Watch an adult and the child reading a book; or alternatively, suggest to the child that you play cars or dolls.
Ask the child to show you the first page of the book. Do not give any cues or assistance. Set some cars or dolls in a row and say, “I’ll take the first car. Can you give me the first one? Now it’s your turn to choose. Which one do you want?” You can also try to see if the child knows the concept of “second” in the same way.
The child will be able to select the first in a sequence of items. Many children can select the second or last.
Learning ordinals or rank ordering is an important math concept. Children learn this first with visual spatial relations and size sequences and later with more abstract concepts such as time sequences and story event sequences. Encourage early childhood educators and parents to use the term “first,” “second,” and “last” with the child.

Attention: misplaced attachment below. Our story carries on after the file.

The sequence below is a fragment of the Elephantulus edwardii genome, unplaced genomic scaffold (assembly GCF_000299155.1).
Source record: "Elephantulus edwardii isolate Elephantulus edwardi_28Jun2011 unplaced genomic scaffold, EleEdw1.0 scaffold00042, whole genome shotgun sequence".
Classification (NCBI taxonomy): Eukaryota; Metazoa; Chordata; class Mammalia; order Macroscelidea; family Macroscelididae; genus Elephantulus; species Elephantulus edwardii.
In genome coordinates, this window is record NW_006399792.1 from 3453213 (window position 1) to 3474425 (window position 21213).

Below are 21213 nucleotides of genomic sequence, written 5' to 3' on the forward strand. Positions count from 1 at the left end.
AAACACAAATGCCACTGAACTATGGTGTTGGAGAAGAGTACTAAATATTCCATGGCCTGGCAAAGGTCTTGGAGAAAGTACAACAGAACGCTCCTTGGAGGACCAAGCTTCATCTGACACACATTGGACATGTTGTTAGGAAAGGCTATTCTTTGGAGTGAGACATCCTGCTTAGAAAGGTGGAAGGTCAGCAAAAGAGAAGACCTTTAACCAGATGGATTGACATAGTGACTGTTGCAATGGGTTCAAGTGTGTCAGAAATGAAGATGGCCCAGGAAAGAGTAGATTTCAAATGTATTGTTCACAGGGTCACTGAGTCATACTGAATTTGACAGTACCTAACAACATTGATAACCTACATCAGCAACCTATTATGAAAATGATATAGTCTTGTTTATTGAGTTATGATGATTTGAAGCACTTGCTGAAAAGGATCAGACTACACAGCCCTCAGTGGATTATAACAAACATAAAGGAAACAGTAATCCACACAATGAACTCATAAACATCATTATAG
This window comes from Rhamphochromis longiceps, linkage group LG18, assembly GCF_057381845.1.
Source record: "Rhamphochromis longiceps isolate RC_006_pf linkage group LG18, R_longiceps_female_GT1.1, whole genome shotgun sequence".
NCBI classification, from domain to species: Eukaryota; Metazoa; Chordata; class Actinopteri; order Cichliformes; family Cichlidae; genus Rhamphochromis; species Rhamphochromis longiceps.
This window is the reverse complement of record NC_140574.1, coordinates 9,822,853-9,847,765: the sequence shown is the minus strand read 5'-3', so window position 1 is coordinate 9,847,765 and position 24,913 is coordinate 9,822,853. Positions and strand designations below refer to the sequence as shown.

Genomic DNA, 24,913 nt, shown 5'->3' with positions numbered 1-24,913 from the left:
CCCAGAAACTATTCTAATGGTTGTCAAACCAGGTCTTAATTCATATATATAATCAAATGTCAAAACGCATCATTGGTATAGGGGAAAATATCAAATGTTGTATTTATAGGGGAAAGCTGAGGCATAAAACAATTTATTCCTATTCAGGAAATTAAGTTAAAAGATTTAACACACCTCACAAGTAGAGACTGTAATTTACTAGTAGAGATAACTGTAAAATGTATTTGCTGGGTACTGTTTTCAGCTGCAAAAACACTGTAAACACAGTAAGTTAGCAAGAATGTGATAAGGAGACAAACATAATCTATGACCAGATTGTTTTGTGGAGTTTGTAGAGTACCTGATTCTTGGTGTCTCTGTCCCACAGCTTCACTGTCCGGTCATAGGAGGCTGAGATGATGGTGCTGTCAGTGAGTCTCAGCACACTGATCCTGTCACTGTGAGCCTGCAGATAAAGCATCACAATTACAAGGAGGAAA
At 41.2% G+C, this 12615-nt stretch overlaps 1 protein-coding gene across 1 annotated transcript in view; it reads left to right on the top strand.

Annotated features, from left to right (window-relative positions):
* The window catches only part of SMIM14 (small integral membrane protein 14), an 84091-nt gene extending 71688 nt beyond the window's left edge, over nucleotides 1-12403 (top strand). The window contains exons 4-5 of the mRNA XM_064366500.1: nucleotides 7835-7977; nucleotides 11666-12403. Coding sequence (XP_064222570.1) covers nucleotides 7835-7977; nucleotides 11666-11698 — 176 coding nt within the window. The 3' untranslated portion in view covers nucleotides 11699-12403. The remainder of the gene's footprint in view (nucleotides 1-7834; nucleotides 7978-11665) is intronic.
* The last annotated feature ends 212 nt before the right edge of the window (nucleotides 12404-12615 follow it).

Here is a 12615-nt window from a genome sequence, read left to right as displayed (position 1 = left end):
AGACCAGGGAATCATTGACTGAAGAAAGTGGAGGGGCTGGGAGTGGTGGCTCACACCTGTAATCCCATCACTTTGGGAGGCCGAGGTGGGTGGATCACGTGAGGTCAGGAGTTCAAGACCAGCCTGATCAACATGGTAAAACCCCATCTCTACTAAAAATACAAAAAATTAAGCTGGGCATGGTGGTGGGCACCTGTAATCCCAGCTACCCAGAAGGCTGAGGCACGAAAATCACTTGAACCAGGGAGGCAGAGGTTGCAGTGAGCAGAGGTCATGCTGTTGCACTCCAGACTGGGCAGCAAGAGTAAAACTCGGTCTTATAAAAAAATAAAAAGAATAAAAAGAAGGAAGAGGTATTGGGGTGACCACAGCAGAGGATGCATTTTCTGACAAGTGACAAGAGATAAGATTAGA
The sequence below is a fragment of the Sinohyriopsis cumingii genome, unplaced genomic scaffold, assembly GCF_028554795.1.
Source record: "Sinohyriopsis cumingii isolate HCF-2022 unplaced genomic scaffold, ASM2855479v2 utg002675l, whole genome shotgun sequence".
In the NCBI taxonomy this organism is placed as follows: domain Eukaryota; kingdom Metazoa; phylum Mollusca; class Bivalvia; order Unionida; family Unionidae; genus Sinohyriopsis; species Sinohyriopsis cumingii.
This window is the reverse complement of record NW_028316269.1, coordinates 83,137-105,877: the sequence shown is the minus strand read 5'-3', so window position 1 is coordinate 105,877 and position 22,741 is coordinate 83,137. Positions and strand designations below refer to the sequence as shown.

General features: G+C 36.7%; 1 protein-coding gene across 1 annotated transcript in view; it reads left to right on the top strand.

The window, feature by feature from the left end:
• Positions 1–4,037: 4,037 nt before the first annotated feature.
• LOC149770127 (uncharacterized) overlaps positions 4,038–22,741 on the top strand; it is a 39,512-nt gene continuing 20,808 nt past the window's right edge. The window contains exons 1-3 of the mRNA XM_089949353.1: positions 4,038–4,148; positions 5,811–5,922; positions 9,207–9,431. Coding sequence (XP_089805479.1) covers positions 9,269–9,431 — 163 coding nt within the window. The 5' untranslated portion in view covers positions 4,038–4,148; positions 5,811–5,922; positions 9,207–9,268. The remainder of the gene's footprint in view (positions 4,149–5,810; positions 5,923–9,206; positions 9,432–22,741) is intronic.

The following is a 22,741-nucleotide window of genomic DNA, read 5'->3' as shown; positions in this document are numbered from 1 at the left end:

North Carolina Department of Public Instruction, 2015
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